- If there are no other offers, you are in control. Think about going slightly under asking or at asking. No point in not taking a shot right under asking. You are technically the market, no matter what they try to throw at you.
- Don’t over analyze comparable properties. Numbers on paper are very different from the actual feel of the house. You also don’t know how the offer day went down. Someone who might have lost 5 bidding wars in a row might have said “I can’t take it anymore, I’m all in”. Use comparables to know what someone has been willing to pay for something similar. Buyers hate to be the first ones to overpay for a property. If someone else has already created an outlier in the neighbourhood, it will be easier for others to follow suit.
- Have numbers ready for different situations so that the emotion is no longer there. For example: 1 offer = under asking, 2 offers = slightly over, 3 offers 20k over etc etc. Have numbers ready for a second round of bidding as well.
- Have multiple signed pages ready to go. Speed is your friend. A slow, flip phone yielding agent might not be able to get to his clients in time. If offers are by email, there is a big chance most agents will be struggling to send in/sign a second round offer.
- If you really love the place, go see it before the weekend and put in a bully bid. The trick is to give them something just under what they thought they’d get in a bidding war, but still very respectable.
- Don’t show any sign of interest in the property until the very last minute. You usually need to “register” an offer an hour before you present or email them in. The more information you know, the better your bid will be. If you let the listing agent know that you will be bringing an offer today, they will definitely start yapping about “well so far we have X number of offers but potentially we still have another 3”. I once asked a listing agent if offers were in person or by email since it was unclear. He then proceeded to say “ok are you bringing in an offer tonight, because I should probably let the other guys know”. I replied… “we are still thinking about it and unsure. I will be meeting with my clients later in the day”. he then stated that he will let the others know that there would most likely be another offer. GREAT! When i called him at 4:59pm to register my offer, he was still peddling the idea of possibly getting 2 other last minute offers, none of which ever showed up.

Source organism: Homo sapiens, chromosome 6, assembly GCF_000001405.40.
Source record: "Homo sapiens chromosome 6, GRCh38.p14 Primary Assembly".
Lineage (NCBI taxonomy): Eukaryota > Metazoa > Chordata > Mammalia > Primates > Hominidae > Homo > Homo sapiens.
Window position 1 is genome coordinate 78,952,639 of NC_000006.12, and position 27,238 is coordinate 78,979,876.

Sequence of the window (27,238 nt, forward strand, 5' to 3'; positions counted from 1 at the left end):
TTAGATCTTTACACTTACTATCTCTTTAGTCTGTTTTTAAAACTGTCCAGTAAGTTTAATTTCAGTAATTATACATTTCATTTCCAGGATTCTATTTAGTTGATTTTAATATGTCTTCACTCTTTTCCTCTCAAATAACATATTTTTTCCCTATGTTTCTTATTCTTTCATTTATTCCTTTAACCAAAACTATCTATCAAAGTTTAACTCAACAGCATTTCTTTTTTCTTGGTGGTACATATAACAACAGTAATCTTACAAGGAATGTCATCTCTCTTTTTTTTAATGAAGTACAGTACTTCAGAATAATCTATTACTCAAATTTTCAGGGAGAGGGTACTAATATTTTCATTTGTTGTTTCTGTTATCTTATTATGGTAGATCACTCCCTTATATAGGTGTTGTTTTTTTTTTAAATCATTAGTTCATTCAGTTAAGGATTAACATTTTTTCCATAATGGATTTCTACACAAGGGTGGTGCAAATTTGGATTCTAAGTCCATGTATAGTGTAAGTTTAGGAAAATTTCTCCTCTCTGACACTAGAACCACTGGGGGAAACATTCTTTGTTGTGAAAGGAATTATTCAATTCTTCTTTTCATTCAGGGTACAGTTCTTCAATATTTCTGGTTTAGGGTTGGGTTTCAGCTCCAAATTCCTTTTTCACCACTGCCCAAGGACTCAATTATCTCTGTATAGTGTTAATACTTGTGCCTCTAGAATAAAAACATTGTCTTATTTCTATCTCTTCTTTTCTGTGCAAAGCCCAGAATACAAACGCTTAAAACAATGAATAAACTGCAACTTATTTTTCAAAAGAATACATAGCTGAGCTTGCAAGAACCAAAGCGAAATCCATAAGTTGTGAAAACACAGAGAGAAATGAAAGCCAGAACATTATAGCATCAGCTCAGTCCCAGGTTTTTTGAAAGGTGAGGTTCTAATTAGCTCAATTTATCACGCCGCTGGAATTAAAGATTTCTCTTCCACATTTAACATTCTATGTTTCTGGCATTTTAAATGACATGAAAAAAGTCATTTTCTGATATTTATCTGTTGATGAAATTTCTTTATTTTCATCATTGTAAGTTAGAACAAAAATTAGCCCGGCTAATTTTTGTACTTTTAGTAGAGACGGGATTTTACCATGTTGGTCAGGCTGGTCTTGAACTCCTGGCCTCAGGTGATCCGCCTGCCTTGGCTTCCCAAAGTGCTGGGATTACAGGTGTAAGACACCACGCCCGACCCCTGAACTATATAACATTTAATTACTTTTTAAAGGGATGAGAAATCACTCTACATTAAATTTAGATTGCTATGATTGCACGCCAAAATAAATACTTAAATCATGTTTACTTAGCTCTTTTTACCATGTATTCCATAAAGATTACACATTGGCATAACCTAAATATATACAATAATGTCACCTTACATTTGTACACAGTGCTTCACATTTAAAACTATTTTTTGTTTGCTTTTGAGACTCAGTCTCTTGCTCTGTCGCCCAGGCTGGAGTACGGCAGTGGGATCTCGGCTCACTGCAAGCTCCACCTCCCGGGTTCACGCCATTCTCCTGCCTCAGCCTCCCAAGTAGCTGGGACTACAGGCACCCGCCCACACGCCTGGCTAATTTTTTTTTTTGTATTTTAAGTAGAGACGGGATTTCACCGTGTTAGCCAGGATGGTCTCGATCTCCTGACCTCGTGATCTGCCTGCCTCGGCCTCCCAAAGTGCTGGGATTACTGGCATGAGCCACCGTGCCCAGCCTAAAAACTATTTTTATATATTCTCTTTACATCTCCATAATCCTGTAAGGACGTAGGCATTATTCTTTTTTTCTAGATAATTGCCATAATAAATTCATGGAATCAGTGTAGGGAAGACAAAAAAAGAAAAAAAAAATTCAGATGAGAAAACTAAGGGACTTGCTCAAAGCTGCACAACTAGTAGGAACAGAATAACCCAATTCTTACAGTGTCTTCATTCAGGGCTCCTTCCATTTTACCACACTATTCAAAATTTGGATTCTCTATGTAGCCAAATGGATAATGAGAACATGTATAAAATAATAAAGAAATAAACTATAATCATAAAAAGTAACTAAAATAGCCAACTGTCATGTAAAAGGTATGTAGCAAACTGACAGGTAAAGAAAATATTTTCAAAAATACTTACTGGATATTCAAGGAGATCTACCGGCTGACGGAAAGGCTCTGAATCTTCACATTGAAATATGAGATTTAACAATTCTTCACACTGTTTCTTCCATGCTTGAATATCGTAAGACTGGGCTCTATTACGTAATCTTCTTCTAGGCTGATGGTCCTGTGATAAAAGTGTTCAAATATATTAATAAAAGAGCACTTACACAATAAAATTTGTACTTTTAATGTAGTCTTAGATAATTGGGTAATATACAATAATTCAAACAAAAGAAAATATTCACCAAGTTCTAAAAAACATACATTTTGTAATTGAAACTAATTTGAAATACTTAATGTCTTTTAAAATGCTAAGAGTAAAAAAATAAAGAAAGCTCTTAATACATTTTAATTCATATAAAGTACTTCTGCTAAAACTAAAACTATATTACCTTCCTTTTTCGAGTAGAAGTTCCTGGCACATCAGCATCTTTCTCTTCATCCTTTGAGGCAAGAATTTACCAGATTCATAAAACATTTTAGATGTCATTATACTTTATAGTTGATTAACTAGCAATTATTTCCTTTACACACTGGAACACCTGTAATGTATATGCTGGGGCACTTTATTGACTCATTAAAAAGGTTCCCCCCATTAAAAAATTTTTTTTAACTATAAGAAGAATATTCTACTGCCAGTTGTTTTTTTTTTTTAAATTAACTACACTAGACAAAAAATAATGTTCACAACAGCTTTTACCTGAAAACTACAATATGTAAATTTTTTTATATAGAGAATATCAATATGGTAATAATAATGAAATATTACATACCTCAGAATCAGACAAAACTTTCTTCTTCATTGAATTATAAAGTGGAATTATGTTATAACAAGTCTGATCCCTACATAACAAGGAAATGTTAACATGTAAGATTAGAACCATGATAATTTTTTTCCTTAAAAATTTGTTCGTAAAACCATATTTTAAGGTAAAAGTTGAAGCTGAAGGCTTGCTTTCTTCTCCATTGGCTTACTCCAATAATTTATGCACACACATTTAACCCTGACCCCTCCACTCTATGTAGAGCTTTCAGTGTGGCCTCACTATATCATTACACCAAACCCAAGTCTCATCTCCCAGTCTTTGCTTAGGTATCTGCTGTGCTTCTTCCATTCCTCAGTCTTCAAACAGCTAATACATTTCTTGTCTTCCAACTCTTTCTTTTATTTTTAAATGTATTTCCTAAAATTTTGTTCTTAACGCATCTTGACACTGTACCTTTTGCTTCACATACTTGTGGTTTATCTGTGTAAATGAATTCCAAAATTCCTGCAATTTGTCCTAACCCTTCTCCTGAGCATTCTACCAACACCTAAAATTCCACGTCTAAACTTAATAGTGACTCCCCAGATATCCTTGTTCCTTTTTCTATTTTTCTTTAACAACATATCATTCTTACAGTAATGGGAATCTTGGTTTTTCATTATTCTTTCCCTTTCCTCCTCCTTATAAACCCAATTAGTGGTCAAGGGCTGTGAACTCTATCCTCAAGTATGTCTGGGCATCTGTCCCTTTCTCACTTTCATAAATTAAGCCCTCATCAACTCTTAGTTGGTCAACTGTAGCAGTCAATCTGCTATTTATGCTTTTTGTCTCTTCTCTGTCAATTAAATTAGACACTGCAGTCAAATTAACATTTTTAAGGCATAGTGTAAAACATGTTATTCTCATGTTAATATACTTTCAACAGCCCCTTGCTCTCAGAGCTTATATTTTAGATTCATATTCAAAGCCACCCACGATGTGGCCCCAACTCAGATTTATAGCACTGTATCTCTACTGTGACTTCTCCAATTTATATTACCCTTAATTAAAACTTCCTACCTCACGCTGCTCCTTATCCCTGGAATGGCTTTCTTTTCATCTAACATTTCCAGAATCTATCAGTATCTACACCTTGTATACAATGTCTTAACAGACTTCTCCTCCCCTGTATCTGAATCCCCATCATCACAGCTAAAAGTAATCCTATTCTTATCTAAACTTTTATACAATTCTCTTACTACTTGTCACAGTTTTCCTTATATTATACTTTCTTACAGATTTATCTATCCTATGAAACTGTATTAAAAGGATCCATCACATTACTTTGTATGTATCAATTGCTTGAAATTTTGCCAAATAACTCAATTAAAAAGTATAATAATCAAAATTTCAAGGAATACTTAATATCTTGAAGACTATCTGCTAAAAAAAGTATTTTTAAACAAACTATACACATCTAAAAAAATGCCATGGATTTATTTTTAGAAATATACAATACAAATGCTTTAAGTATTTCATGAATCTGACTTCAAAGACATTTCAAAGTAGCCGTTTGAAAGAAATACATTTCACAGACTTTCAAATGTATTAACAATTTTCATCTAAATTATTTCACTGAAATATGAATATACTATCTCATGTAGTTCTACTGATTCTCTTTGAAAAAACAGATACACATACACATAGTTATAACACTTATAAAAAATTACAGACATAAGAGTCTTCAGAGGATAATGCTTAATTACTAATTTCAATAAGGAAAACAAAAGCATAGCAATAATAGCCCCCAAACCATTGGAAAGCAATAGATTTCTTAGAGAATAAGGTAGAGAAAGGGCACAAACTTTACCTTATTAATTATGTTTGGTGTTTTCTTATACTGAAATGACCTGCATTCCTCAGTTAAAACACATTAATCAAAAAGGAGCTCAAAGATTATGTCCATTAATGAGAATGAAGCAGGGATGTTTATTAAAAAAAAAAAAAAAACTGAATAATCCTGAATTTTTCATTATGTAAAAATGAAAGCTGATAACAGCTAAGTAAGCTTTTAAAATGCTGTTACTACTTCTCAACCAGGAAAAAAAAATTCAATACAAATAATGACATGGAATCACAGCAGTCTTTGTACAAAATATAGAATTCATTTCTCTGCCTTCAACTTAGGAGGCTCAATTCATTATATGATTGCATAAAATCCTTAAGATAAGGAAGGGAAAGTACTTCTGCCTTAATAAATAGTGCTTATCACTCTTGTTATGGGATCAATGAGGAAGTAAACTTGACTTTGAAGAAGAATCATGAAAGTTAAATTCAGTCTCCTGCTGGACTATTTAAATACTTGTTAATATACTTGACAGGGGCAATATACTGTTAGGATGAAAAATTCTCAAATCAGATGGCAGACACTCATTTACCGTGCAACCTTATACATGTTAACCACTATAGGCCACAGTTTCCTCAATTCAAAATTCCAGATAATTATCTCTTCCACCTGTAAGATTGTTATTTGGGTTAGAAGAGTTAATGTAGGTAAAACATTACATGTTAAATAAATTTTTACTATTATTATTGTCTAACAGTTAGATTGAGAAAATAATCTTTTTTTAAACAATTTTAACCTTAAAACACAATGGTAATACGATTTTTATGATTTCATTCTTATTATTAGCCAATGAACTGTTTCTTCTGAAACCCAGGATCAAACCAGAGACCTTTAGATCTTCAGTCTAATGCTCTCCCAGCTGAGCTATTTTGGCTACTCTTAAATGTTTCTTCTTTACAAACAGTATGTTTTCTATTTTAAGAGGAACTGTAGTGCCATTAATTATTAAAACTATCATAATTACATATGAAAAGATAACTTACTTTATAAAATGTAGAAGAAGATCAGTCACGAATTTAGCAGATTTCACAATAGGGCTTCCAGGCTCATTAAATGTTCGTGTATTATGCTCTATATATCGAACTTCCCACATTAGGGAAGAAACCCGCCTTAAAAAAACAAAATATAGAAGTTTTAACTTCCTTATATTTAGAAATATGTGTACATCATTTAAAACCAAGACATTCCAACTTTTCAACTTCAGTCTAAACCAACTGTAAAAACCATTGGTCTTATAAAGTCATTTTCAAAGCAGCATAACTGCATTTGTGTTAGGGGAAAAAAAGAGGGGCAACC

- You will most likely have to go in with no conditions.
Remember: Everyone else is going through the exact same though process of you. Nobody knows the answers. The only people who are ahead are the ones that I mentioned earlier in the post: those who know they will pay whatever it takes to win the house. If this is the case, you have already lost. If you are uneasy about offering over asking, I would almost suggest sticking to a strategy and losing a few bidding wars. That way you are slowly eased into the reality that you need to start paying over asking for properties.
Norman Hill Realty Inc
20 Cachet Woods Court #2